[12 October 2010]
If you wandered around ComicCon or any of the other large-scale comic conventions this year, you may have noticed anime fans dressed in uniforms holding banners with the name and flag of various countries listed on it. For readers who either don’t read Japanese or prefer not to indulge in pirated “scanalation” editions of manga, you might have wondered about the genesis of this new costumed phenomenon. Well, those questions have all been answered as Hetalia has finally been released in English for western readers.
The series by Hidekaz Himaruya, which began as a Japanese webcomic before being picked up by Tokyopop, features various anthropomorphized characters who act as a type of human manifestation of a specific country. Hetalia (Italy) is the nominal protagonist; a cowardly and childlike nation who is constantly being abused by the other nations, his older brothers, and is a perpetual nuisance for his ever-changing allies.
The most striking thing about Hetalia is its ambitious setup and its unique position at the nexus point where satire, allegory, and audacity all meet. The series runs the risk of offending some readers; it’s oversimplification of complex geopolitical events in history, and its use of stereotypes to illustrate the various countries (such as Italy always whining for pasta) may alienate some. However, the use of allegorical representation to discuss conflicts between nations, while admittedly reductionist, is not only a valid interpretation of these events; but also reflected in the historiography of the subject.
European history in particular has often discussed the conflicts and rivalries that existed both in and outside the various nations of the Old World using the vocabulary and imagery of the family as an appropriate metaphorical framework to provide context. The wars and shifting alliances that typified modern history, most obviously in Europe, have all the pettiness and sometimes ridiculousness of an inter-familial squabble. The French Revolution has been deconstructed by historian Lynn Hunt as the mother overthrowing the proverbial father in French Society.
The United States’ War of Independence against the British Empire has been framed by others as a type of Oedipal patricide, with the son killing the father so that he could usurp his roll. Himaruya’s series is able to capture all the centuries of dynastic and interpersonal conflict in a way that has a ring of truth to it despite its often cartoonish representations of the various participants.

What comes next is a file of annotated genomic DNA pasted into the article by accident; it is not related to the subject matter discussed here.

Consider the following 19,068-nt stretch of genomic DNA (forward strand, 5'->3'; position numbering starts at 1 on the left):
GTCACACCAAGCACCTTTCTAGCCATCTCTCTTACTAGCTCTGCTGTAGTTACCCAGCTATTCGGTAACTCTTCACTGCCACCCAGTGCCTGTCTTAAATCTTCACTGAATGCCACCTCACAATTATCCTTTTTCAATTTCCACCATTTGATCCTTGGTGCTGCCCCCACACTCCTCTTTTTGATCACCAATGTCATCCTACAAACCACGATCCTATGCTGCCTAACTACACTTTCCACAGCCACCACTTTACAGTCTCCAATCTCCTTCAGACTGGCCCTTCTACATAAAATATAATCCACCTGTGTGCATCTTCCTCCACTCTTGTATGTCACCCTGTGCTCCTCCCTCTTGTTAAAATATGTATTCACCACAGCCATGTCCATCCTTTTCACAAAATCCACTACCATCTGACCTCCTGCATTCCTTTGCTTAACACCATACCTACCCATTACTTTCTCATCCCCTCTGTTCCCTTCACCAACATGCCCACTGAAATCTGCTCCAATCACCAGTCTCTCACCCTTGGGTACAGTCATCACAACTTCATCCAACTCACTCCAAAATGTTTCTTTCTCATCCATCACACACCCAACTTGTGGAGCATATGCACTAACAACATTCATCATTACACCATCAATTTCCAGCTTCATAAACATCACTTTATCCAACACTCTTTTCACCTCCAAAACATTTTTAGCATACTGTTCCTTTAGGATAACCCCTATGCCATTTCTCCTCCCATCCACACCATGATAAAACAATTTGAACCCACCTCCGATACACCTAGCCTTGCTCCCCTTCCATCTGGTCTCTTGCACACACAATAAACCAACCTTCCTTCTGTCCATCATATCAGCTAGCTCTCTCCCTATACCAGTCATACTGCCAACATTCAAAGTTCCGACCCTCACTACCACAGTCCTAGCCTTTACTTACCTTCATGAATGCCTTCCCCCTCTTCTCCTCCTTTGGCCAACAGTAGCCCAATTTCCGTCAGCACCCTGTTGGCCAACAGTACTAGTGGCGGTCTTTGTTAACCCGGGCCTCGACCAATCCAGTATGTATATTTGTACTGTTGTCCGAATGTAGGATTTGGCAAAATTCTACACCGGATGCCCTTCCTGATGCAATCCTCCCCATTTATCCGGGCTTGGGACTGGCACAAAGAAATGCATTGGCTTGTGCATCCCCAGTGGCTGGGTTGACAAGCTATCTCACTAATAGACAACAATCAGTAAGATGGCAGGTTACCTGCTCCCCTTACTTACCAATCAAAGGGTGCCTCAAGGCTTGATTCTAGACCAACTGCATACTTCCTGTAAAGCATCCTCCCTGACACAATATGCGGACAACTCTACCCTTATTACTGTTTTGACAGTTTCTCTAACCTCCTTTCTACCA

Framed in this light Hetalia’s use of allegory is not as simplistic as might originally appear. The use of stereotypical representations of the various nations, while eyebrow raising to some who might balk at the cartoonish version of their homeland, only serves to further the satire and extend the metaphor. Himauya is not turning the nations of the world into petty children; the author is revealing them for what they really are. The series is not a caricature: it’s an argument that contends that these petty little people squabbling over petty little things are in fact the ultimate reality.
Despite the sophisticated structure and the compelling setup, the finished product of Hetalia leaves something to be desired at times. The majority of the stories—often just short four panel vignettes—don’t capitalize on their full potential and instead are left just telling sitcom-esque parodies replicating the awkward social situations that occur when people from different cultures meet. There are a few moments that hint at a larger plan for the characters, and that reveal the true potential for brilliance. The moment when a victorious America looks at a defeated England after the Revolutionary War and remarks with some despair, “…you used to be…so big…” Or the issue when Germany goes South to find and defeat the heir of the Roman Empire.
Yet these moments of poignancy did not appear in the first volume as often as one might hope. This is not to say that the various strips are not enjoyable – in fact the almost offensive representations of certain countries are oddly endearing at times – but it sometimes seems that an awful lot of mental energy went into creating some rather pedestrian gags. Other moments use visual tropes and memes that are typical in manga but that some readers might find inscrutable at times. Despite these deficiencies however, Hetalia has a novelty and almost inexplicable charm that many readers will no doubt find compelling.